Wednesday, April 27, 2005

California's (and maybe the whole country's?) Strange Justice

When considering what the Democrats in the Senate are trying to do in fillibuster the nominations of certain Bush appointments to the Federal Courts, one should really go and read what some of the justices believe in before immediately denouncing their "obstructionism." Forget for a moment that the Republicans denied up or down votes to numerous Clinton appointees (far more, by the way, than the Democrats have done to Bush, although they only did an actual fillibuster on one or two occasions, they used other techniques at other times), just look at where these judges will take this country, and it's a no-brainer - these people should not be sitting on any bench, let alone a lifetime appointment on the federal bench. Unless, that is, you want to take our country back nearly a century when the power of corporations and government over individuals was paramount, and people could be randomly thrown in jail for doing things like striking, speaking out against the government, being born of Japanese descent in the time of war, etc.... Many of these judges want to take us to an even more evil period, where the state will become one with religious authorities, so that we become, in effect, a theocracy.

Case in point is California Supreme Court Justice Janice Rogers Brown. Yesterday's LA Times quotes her at length speaking to a group of Catholic lawyers about the cultural war we are engaged in - secular humanists against people of faith, and how people of faith must crush those cursed secular humanists or perish, or something of the sort (alright, a little hyperbole, but read the whole article linked here or reprinted in my comments section if the link has expired to know exactly what she said - it's pretty extreme, and would pretty much turn us into an oligarcichal theocracy if her vision for the country were to succeed). She makes it clear that she is fighting a religious war against the "unbelievers" or "infidels" (my words, not hers). This is a modern day fight like the enlightenemnt, like Galileo against the Catholic church, like the Salem witch trials. Today, the fight is over teaching real science versus "creationism" (ie - the bible as the absolute truth, science be damned), over stem cell research, and the right to have autonomy in your own body. Same battle, different lines.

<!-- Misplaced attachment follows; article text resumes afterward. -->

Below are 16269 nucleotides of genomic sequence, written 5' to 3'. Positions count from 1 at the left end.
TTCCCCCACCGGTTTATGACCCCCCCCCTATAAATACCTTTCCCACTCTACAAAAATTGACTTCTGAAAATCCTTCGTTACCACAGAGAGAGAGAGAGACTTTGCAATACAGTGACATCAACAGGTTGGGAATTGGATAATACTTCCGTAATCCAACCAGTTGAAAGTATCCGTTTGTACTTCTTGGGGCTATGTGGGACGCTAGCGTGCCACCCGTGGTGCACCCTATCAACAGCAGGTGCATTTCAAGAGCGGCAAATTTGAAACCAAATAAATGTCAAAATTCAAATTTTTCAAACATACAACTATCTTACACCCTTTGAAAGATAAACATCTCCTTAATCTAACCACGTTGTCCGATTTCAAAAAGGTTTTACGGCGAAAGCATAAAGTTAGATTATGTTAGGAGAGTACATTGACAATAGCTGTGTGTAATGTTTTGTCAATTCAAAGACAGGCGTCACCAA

Another example of Janice Brown's tilt towards autocracy (or at least a autocracy of the rich and powerful against the rest of society) comes in an analysis on the Counterpunch website (I don't necessarily agree with people like Alexander Cockburn on many issues, certainly not much on foreign affairs, but when it comes to Janice Brown, he's right on). Read this article to see how she is willing to uphold, through use of some contorted reasoning, the first amendment right of people to demonize and harass co-workers while at work (ie - you have no right not to listen), while at the same time finding that a company has the first amendment right not to listen when they are hit with a mass email from a former digruntled employee. In other words, we'll protect the right of the racists to spew their hate, but not the right of disgruntled employees to make their views against precious corporate America heard.

This shows the contortions that judges like Janice Brown are willing to engage in to uphold any law restricting redress from private citizens while expanding the right of corporations or haters to intimidate and shut up individuals.

You may say, what the hell is PD Dude writing about this for, it's not about being a public defender. But, that's not quite true. I'm fighting for the underdog, but Janice Brown, George Bush, and the corporate elite that they serve, are fighting to keep the underdog even more down. They want to keep us subservient and silent so that we will not stop them from making huge money in an unfettered manner. Want to change the bankruptcy laws? No problem. Want to restrict science so that religion can run this country? No problem. Want to make laws to encourage medical and other health providers to freeze out people from engaging in private, consensual behavior? No problem. This making the world safe for "people of faith" (in what?), has made things more and more intolerable for anyone who disagrees with that faith. That is the ultimate 800 pound gorilla throwing it's weight around among a bunch of underdogs. And it's wrong. Don't allow these judges to take the bench.

16 comments:

PD Dude said...

Here's the whole LA Times article:

By Peter Wallsten, Times Staff Writer


WASHINGTON — Just days after a bitterly divided Senate committee voted along party lines to approve her nomination as a federal appellate court judge, California Supreme Court Justice Janice Rogers Brown told an audience Sunday that people of faith were embroiled in a "war" against secular humanists who threatened to divorce America from its religious roots, according to a newspaper account of the speech.